1. Increased weighted deduction on in-house R & D expenditure will further encourage spending by pharmaceutical and biotech companies on research for New Chemical

Duty Structure
(%) CUSTOMS DUTY* • Bulk 7.5 7.5 Existing Proposed

Drugs

ions

Formulat

10.0

10.0

• Life Saving Drugs# EXCISE DUTY • Bulk

5.0

5.0

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8.0

10.0

ions

Formulat

4.0

4.0

• Life Saving Drugs#

Nil

Nil

FDI IN INDIAN PHARMA SECTOR

Entities (NCEs), New Drug Delivery Systems (NDDS) etc carried out in-house or outsourced to third parties like National Laboratories and research institutions. Expenditure of capital nature and cost incurred on clinical trials conducted domestically will also be eligible for enhanced rate of weighted deduction. 2. Impact of increase in peak rate of excise duty would increase the cost of bulk drugs & drug intermediates for the formulation companies. However, the impact on bulk drug manufacturers would depend upon their ability to pass-on the increase to domestic clients while their export business would remain unaffected. 3. Increase in MAT rate is expected to result in higher tax outgo for pharmaceutical companies covered under MAT and operating from tax-exempt locations.

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BUDGET IMPACT: COMPANIES
% of Sales Company Applicable Bulk Drugs Ranbaxy Lab. Sun Pharma 25 11 Formulations Proposals Overall Impact

74 89

1,2 and 3 1 and 2

?? ??

Dr. Reddy's Lab. Cipla GlaxoSmithKline Biocon Aurobindo Pharma Lupin Legends: ??

37 12 3 92 56 18

56 84 97 8 44 82

1 and 2 1 and 2 2 1, 2 and 3 2 1, 2 and 3

? ?? ? ?? ?? ??

Highly Positive

?

Marginally Negative Highly Negative

??

Neutral

?

Marginally Positive

??

Ø

No Proposals

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'PHARMA TO BE ONE OF TOP THREE FDI ATTRACTING SECTORS IN INDIA'
Over the past few years, the number of FDI investors has been increasing with keen interest in the pharma Sector Could you explain the sudden FDI interest and activities in the Indian pharma and lifesciences sector? The confidence of the international investors has been growing in the Indian pharma sector post the enactment of product patents in January 2005. Many global pharma companies have/are in the process of setting up their own base in India by increasing stake in their own Indian subsidiaries or collaborating with local pharma companies. Post 2005, about 17 patents have been filed in India for new products. This number is expected to increase over time as more and more companies gain positive experience of doing business in India. The Indian pharma and life sciences sector is expected to grow through the launch of new products from India's own New Chemical Entities (NCE) pipeline, increasing number of in-licensing and out-licensing deals between Indian and foreign companies and consolidation in the sector with Indian companies acquiring assets in India as well as abroad. Another factor is that for the production of drugs and pharmaceuticals, an FDI of 100 percent is allowed, subject to the fact that the venture does not attract compulsory licensing and does not involve use of recombinant DNA technology. Who are the major global players in Private Equity (PE) activities, specifically for pharma? In the developed markets, many PE funds have been created with specific focus on pharma and life sciences sectors. Some of them have been increasing activity in India as well. Well known names that have been operating in the US and European markets are Domain Associates, MPM Capital, Alta Partners, SV Life Sciences Advisers, Burrill & Company, OrbiMed Advisors, Quaker BioVentures and Venrock Associates. On the Indian side, the Ajay Piramal Group sponsored IndiaVenture Fund. This fund is focused on making investments across the entire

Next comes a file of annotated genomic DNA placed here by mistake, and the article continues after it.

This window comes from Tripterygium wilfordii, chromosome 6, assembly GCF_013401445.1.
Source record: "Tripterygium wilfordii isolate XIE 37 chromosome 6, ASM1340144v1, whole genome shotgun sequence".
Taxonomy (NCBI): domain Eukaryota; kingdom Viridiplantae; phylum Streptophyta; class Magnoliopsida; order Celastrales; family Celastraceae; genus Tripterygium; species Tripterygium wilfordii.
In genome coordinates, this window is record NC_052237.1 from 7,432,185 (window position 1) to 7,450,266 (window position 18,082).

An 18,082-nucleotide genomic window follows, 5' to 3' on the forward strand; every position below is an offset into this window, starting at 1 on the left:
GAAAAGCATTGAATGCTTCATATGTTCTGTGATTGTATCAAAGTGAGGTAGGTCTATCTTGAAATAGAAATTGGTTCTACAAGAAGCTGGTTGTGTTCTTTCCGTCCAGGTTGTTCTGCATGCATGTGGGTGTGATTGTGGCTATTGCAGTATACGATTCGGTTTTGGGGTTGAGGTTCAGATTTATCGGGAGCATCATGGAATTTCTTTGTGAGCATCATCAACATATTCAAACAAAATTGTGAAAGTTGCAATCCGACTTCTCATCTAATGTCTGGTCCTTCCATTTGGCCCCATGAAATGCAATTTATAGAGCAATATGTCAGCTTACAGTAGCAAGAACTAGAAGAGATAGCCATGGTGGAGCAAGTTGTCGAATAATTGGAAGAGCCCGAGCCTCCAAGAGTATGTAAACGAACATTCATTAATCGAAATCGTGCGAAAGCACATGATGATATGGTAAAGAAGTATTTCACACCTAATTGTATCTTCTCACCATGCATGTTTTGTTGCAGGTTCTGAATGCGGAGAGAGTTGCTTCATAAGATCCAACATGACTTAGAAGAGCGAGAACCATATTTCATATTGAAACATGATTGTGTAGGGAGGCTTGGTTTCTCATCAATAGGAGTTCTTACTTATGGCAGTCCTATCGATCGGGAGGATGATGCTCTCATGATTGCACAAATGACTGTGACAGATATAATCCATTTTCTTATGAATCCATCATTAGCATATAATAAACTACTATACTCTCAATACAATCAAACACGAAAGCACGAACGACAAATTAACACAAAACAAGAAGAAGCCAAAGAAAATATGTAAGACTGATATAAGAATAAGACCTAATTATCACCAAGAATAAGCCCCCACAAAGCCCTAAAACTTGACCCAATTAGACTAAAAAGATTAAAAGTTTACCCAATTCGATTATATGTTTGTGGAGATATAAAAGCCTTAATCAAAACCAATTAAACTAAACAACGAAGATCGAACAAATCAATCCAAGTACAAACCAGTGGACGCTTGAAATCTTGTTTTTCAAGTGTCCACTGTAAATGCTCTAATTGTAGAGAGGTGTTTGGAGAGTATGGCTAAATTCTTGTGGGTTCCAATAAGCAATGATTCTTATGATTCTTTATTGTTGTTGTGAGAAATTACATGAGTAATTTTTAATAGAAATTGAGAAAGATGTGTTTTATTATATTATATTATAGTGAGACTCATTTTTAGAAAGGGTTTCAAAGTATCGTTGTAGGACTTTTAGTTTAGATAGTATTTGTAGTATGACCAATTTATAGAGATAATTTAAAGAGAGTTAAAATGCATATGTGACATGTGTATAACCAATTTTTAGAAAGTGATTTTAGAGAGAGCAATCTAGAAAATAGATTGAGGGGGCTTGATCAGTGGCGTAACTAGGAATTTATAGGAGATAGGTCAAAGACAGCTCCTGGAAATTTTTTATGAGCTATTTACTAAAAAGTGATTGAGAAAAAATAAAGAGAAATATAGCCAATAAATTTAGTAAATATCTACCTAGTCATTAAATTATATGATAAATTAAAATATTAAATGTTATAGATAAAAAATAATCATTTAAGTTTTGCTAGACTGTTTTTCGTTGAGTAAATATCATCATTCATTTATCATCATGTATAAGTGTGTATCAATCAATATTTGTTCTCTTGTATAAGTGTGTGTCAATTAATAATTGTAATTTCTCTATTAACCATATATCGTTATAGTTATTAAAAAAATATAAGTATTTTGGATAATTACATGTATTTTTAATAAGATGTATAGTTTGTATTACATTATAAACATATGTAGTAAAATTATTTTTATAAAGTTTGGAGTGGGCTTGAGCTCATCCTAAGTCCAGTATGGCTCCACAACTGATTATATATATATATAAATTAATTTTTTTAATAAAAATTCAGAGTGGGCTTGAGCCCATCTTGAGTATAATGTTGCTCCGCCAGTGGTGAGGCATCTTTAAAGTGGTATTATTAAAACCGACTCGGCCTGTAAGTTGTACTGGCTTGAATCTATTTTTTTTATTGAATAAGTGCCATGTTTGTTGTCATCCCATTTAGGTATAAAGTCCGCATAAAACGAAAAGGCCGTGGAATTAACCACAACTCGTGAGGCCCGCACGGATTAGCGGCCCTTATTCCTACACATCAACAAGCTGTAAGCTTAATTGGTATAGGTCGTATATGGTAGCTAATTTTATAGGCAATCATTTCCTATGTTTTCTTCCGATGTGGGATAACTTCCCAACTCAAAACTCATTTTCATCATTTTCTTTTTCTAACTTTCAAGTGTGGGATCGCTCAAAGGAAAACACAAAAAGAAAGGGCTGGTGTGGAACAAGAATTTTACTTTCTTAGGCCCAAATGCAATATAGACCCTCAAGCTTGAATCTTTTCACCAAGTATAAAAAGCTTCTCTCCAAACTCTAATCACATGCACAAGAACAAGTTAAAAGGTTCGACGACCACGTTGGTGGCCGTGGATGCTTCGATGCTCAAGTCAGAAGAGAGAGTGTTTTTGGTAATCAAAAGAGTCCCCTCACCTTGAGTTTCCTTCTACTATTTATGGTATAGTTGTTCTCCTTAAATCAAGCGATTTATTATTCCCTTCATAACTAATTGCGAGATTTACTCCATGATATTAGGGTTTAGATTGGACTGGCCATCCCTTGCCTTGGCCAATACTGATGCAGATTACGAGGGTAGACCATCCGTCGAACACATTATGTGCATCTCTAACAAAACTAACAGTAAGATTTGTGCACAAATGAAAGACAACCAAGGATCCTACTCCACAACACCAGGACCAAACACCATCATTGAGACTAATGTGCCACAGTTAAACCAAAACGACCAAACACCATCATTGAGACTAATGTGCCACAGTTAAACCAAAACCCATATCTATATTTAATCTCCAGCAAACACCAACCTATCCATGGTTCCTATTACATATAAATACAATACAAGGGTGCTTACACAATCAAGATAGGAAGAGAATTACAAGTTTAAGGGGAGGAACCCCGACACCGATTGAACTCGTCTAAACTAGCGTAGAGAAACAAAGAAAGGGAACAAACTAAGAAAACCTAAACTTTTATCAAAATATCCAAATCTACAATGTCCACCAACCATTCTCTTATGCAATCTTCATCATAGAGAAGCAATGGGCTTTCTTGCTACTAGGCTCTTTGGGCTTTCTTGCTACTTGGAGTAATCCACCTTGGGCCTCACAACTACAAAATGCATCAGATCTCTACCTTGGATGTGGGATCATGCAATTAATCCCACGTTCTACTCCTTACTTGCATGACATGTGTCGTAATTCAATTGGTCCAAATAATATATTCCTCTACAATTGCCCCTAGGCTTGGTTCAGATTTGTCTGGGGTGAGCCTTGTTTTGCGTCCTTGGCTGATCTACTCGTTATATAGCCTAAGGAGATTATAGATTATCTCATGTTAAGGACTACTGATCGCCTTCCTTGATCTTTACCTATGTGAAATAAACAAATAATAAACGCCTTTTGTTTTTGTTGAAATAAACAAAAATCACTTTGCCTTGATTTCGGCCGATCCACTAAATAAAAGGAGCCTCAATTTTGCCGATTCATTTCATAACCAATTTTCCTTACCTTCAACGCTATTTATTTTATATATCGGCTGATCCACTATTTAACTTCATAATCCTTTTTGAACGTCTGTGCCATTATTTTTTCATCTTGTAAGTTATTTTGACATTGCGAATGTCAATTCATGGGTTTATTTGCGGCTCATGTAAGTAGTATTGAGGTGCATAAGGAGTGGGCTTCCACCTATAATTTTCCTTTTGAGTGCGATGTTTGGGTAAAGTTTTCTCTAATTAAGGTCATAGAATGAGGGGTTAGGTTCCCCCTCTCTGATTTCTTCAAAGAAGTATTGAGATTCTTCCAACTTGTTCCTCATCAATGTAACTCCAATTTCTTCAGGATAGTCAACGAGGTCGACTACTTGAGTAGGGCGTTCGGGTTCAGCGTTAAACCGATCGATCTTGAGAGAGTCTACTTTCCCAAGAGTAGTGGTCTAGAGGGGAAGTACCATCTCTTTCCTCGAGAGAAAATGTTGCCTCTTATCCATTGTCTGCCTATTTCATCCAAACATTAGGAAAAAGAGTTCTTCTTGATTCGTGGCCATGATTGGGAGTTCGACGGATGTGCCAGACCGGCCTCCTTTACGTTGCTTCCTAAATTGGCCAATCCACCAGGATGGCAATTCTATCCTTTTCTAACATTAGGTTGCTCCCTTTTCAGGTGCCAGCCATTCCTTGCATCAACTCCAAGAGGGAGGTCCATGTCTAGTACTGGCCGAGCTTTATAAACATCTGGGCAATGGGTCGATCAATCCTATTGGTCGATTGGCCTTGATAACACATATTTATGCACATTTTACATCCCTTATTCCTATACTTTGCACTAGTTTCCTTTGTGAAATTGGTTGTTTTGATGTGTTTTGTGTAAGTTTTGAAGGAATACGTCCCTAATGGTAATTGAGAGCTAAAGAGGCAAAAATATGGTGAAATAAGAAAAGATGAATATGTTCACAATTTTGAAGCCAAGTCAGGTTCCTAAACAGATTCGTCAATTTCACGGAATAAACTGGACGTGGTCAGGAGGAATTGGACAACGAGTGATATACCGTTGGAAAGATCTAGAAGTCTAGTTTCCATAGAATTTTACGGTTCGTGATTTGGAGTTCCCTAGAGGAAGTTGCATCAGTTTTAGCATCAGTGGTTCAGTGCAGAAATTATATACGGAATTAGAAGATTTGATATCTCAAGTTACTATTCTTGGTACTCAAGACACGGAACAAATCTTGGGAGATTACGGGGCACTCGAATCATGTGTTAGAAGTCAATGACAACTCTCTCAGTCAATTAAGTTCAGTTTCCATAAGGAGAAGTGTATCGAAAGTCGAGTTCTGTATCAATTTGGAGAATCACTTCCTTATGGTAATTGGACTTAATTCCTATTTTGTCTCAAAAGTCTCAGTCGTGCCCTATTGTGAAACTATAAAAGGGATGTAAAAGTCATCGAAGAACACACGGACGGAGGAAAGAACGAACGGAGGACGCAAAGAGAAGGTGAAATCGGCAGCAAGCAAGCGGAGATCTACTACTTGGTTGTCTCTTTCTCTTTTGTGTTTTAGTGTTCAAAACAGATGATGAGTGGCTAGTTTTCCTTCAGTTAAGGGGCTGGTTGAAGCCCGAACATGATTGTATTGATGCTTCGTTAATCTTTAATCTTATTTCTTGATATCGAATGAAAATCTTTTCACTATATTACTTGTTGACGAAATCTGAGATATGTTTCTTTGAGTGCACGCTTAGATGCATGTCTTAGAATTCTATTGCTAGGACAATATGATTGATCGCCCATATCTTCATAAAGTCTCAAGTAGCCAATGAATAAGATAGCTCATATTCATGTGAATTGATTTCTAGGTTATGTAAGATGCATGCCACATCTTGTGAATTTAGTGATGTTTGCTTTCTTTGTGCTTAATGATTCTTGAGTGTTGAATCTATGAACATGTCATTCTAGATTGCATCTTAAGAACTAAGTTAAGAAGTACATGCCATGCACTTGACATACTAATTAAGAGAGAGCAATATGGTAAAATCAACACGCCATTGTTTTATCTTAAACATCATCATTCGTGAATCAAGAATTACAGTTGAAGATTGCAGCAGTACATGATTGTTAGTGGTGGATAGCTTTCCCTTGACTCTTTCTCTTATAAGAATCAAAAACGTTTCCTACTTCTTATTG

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healthcare and life sciences domain including hospitals, pharma and biotech, healthcare IT, retail pharmacies, clinical research, medical devices etc. In the current market situation, how are Venture Capital (VC) and PE companies structuring their investments and returns from pharma companies? While VC and PE firms looking at pharma and life sciences sector are being selective with their money, the economic crisis has not had a substantial negative impact on their activities. Pharma and life sciences investors are in it with intent to capture the opportunity offered by the sector as they are not very susceptible to short-term problems. In fact, the sector's desperation for cash has led to better deal terms for VCs. And companies that do secure funding are using it wisely, since they cannot afford to waste money anymore. In many cases, the best business plans are able to raise funding while less promising ideas fall by the wayside. Mostly PE companies structure their investments in order to protect their returns and to ensure that they are able to exit from their investments within their defined time frames (typically three to five years). The nature of the sector is such that VCs need to look at all the avenues for value creation once they have made the investment. In order to accomplish value creation, the PE companies negotiate for at least one board seat. PE funds also look for opportunities to create value through cross sector synergies across their portfolio of companies. In case of our IndiaVenture Fund, we get benefited by the relationships of Ajay Piramal group that have been created over two decades across the entire healthcare and life sciences domain. What has been the estimated FDI in the pharma/lifesciences industry over the past five years? The total cumulative FDI that has come into India till date is about $110 billion. However, 80 percent of this FDI inflow has happened from April 2000 to March 2009 (nearly $90 billion). In the financial year 2009, the total FDI was $27 billion and in the financial year 2008, the FDI inflow was at $24 billion. So far the Indian drug and pharmaceutical sector has attracted close to $2 billion in FDI in cumulative value. The sector has been able to attract FDI amounting to $1.4 billion from April